Click here to read about how LifeSmart makes installing smart home devices easier.
Matrics must prepare for AI
By Vian Chinner, CEO and founder of Xineoh.
Many in the matric class of 2018 are currently weighing up their options for the future. With the country’s high unemployment rate casting a shadow on their opportunities, these future jobseekers have been encouraged to look into which skills are required by the market, tailoring their occupational training to align with demand and thereby improving their chances of finding a job, writes Vian Chinner – a South African innovator, data scientist and CEO of the machine learning company specialising in consumer behaviour prediction, Xineoh.
With rapid innovation and development in the field of artificial intelligence (AI), all careers – including high-demand professions like engineers, teachers and electricians – will look significantly different in the years to come.
Notably, the third wave of internet connectivity, whereby our physical world begins to merge with that of the internet, is upon us. This is evident in how widespread AI is being implemented across industries as well as in our homes with the use of automation solutions and bots like Siri, Google Assistant, Alexa and Microsoft’s Cortana. So much data is collected from the physical world every day and AI makes sense of it all.
Not only do new industries related to technology like AI open new career paths, such as those specialising in data science, but it will also modify those which already exist.
So, what should matriculants be considering when deciding what route to take?
For highly academic individuals, who are exceptionally strong in mathematics, data science is definitely the way to go. There is, and will continue to be, massive demand internationally as well as locally, with Element-AI noting that there are only between 0 and 100 data scientists in South Africa, with the true number being closer to 0.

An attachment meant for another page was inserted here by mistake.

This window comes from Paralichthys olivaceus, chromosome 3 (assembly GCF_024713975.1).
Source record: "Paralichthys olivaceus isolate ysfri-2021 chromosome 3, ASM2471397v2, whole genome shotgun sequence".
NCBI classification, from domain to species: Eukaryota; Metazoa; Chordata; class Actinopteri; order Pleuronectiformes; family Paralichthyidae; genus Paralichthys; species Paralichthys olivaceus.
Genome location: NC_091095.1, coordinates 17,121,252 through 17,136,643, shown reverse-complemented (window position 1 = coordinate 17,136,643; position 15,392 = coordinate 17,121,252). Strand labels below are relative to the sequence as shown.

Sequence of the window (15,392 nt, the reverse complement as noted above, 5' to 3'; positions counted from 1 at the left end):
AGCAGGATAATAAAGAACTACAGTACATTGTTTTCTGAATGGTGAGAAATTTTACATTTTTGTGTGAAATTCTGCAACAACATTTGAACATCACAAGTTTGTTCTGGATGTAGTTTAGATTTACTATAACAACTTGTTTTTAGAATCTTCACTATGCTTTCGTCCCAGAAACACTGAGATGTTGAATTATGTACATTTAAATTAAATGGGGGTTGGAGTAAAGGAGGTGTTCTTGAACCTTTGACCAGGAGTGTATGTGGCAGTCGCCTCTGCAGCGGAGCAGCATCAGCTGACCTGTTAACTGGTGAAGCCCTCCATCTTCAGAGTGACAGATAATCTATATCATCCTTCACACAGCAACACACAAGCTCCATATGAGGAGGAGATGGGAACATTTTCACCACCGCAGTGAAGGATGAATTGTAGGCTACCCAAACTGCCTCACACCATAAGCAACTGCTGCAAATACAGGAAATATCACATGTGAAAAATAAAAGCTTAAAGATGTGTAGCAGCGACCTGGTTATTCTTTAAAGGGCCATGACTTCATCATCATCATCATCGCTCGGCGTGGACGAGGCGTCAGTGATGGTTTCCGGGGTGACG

In terms of getting a foot in the door to become a successful data scientist, practical experience, working with an AI-focused business, is essential. Students should consider getting an internship while they are studying or going straight into an internship, learning on the job and taking specialist online courses from institutions like Stanford University and MIT as they go.
This career path is, however, limited to the highly academic and mathematically gifted, but the technology is inevitably going to overlap with all other professions and so, those who are looking to begin their careers should take note of which skills will be in demand in future, versus which will be made redundant by AI.
In the next few years, technicians who are able to install and maintain new technology will be highly sought after. On the other hand, many entry level jobs will likely be taken care of by AI – from the slicing and dicing currently done by assistant chefs, to the laying of bricks by labourers in the building sector.
As a rule, students should be looking at the skills required for the job one step up from an entry level position and working towards developing these. Those training to be journalists, for instance, should work towards the skill level of an editor and a bookkeeping trainee, the role of financial consultant.
This also means that new workforce entrants should be prepared to walk into a more demanding role, with more responsibility, than perhaps previously anticipated and that the country’s education and training system should adapt to the shift in required skills.
The matric classes of 2018 have completed their schooling in the information age and we should be equipping them, and future generations, for the future market – AI is central to this.